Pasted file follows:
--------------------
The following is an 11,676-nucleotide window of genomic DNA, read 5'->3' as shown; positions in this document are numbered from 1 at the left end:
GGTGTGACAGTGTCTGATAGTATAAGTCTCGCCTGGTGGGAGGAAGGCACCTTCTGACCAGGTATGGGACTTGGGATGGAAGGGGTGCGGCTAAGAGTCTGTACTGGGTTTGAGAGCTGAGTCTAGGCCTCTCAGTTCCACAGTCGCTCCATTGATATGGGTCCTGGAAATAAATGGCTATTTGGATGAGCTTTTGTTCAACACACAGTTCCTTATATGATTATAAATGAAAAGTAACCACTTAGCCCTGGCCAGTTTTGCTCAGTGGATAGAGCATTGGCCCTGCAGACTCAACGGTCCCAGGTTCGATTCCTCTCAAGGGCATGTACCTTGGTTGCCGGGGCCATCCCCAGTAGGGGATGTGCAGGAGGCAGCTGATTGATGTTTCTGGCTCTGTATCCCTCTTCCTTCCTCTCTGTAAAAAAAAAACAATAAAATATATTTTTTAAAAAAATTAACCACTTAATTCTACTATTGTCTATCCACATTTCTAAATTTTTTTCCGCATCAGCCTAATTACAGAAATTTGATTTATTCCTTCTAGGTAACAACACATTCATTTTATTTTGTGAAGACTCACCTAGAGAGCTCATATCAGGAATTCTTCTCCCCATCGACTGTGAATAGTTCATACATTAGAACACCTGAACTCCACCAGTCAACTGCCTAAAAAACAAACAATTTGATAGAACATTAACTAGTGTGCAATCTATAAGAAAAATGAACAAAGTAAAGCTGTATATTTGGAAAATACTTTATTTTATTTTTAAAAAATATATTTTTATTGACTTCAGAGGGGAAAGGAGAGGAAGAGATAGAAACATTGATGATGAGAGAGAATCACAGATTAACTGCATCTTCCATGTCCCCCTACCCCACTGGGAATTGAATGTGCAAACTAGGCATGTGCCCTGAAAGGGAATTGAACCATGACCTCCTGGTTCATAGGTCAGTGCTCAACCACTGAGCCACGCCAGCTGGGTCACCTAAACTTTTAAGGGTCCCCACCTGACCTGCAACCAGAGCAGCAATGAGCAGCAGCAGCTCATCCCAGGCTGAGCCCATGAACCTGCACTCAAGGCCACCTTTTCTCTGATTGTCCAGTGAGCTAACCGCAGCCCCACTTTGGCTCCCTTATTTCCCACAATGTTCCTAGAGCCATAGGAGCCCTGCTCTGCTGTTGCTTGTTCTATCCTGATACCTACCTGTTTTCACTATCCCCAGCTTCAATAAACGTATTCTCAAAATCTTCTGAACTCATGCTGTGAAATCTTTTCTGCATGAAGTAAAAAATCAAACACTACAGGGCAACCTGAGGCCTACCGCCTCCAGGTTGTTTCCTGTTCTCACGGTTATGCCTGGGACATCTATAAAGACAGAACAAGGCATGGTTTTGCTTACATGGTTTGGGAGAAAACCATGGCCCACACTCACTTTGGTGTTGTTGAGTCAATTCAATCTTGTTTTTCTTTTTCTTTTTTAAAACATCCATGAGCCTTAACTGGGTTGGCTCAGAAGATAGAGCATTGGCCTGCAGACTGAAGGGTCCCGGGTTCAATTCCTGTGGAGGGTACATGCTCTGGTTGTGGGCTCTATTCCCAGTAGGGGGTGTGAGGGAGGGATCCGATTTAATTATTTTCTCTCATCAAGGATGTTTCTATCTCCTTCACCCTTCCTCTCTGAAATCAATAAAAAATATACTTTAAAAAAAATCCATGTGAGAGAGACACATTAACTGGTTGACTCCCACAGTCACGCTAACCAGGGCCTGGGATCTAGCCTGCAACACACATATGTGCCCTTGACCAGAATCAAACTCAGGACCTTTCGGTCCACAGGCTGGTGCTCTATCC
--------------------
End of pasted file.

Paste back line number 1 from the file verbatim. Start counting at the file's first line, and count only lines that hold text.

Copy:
The following is an 11,676-nucleotide window of genomic DNA, read 5'->3' as shown; positions in this document are numbered from 1 at the left end: